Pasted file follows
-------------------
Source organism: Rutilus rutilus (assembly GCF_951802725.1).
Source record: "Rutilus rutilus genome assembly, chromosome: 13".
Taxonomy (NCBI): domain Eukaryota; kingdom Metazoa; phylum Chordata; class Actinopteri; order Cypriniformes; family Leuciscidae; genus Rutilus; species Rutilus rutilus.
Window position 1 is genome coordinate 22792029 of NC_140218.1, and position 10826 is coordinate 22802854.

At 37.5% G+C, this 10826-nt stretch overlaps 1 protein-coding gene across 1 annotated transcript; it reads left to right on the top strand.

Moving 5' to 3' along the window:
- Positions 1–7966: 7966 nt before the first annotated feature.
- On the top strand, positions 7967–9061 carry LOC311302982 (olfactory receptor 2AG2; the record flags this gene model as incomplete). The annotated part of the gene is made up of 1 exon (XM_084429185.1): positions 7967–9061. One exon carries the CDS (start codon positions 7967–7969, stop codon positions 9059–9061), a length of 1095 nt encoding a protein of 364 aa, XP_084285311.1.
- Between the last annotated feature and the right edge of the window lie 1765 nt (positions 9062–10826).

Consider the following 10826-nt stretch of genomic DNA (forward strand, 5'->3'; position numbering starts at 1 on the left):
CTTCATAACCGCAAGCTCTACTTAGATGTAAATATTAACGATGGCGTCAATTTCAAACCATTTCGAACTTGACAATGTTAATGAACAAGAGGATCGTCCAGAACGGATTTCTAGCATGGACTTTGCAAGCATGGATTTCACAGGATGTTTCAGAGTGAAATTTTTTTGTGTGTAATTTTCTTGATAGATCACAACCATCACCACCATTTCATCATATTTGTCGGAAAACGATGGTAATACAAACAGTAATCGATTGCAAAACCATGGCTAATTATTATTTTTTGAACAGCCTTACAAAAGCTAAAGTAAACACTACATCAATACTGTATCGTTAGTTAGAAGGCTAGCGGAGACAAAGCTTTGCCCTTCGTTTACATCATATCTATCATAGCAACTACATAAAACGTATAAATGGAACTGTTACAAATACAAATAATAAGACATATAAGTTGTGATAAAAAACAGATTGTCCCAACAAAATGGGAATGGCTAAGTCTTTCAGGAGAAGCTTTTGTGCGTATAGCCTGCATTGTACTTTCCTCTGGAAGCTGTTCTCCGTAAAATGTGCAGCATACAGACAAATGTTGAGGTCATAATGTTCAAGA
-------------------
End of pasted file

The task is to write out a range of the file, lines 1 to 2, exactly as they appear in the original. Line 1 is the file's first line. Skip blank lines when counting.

Source organism: Rutilus rutilus (assembly GCF_951802725.1).
Source record: "Rutilus rutilus genome assembly, chromosome: 13".